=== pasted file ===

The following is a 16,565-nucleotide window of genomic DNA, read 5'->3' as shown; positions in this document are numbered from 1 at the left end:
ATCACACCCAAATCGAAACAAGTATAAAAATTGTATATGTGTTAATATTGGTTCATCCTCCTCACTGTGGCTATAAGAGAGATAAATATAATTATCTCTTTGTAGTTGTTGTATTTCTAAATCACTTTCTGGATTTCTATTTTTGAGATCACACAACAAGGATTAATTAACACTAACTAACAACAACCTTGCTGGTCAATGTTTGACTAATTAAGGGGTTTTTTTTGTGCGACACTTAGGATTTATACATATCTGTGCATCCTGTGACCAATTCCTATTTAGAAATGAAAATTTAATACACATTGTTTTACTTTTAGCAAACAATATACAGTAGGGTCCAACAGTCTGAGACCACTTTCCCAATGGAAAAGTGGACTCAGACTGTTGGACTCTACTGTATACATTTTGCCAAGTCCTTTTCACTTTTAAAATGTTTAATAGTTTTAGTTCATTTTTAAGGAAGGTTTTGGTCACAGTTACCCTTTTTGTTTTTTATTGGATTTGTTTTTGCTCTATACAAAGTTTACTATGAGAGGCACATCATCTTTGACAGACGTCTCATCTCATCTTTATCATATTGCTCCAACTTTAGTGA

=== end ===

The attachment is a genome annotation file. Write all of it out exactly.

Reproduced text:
The following is a 16,565-nucleotide window of genomic DNA, read 5'->3' as shown; positions in this document are numbered from 1 at the left end:
ATCACACCCAAATCGAAACAAGTATAAAAATTGTATATGTGTTAATATTGGTTCATCCTCCTCACTGTGGCTATAAGAGAGATAAATATAATTATCTCTTTGTAGTTGTTGTATTTCTAAATCACTTTCTGGATTTCTATTTTTGAGATCACACAACAAGGATTAATTAACACTAACTAACAACAACCTTGCTGGTCAATGTTTGACTAATTAAGGGGTTTTTTTTGTGCGACACTTAGGATTTATACATATCTGTGCATCCTGTGACCAATTCCTATTTAGAAATGAAAATTTAATACACATTGTTTTACTTTTAGCAAACAATATACAGTAGGGTCCAACAGTCTGAGACCACTTTCCCAATGGAAAAGTGGACTCAGACTGTTGGACTCTACTGTATACATTTTGCCAAGTCCTTTTCACTTTTAAAATGTTTAATAGTTTTAGTTCATTTTTAAGGAAGGTTTTGGTCACAGTTACCCTTTTTGTTTTTTATTGGATTTGTTTTTGCTCTATACAAAGTTTACTATGAGAGGCACATCATCTTTGACAGACGTCTCATCTCATCTTTATCATATTGCTCCAACTTTAGTGA